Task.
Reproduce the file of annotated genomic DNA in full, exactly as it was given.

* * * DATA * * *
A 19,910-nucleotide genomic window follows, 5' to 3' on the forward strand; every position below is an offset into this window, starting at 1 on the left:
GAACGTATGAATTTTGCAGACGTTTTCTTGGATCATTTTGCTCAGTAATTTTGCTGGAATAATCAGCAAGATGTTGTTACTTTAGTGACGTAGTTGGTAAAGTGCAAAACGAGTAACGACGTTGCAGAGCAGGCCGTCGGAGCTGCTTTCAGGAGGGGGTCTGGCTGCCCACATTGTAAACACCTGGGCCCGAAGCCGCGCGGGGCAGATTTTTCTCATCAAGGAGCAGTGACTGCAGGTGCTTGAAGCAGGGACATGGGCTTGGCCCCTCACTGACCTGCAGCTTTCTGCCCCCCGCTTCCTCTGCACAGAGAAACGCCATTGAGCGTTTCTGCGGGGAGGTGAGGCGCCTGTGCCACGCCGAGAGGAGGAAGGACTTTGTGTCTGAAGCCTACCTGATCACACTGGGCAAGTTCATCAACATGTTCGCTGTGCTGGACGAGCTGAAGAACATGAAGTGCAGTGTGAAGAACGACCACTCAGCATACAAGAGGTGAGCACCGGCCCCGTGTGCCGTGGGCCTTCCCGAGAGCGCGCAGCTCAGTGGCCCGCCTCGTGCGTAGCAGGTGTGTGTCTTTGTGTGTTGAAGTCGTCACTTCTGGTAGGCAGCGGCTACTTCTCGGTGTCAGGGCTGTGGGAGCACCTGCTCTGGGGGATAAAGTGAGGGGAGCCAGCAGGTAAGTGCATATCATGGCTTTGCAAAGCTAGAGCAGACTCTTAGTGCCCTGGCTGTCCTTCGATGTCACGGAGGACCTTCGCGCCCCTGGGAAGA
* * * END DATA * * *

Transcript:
A 19,910-nucleotide genomic window follows, 5' to 3' on the forward strand; every position below is an offset into this window, starting at 1 on the left:
GAACGTATGAATTTTGCAGACGTTTTCTTGGATCATTTTGCTCAGTAATTTTGCTGGAATAATCAGCAAGATGTTGTTACTTTAGTGACGTAGTTGGTAAAGTGCAAAACGAGTAACGACGTTGCAGAGCAGGCCGTCGGAGCTGCTTTCAGGAGGGGGTCTGGCTGCCCACATTGTAAACACCTGGGCCCGAAGCCGCGCGGGGCAGATTTTTCTCATCAAGGAGCAGTGACTGCAGGTGCTTGAAGCAGGGACATGGGCTTGGCCCCTCACTGACCTGCAGCTTTCTGCCCCCCGCTTCCTCTGCACAGAGAAACGCCATTGAGCGTTTCTGCGGGGAGGTGAGGCGCCTGTGCCACGCCGAGAGGAGGAAGGACTTTGTGTCTGAAGCCTACCTGATCACACTGGGCAAGTTCATCAACATGTTCGCTGTGCTGGACGAGCTGAAGAACATGAAGTGCAGTGTGAAGAACGACCACTCAGCATACAAGAGGTGAGCACCGGCCCCGTGTGCCGTGGGCCTTCCCGAGAGCGCGCAGCTCAGTGGCCCGCCTCGTGCGTAGCAGGTGTGTGTCTTTGTGTGTTGAAGTCGTCACTTCTGGTAGGCAGCGGCTACTTCTCGGTGTCAGGGCTGTGGGAGCACCTGCTCTGGGGGATAAAGTGAGGGGAGCCAGCAGGTAAGTGCATATCATGGCTTTGCAAAGCTAGAGCAGACTCTTAGTGCCCTGGCTGTCCTTCGATGTCACGGAGGACCTTCGCGCCCCTGGGAAGA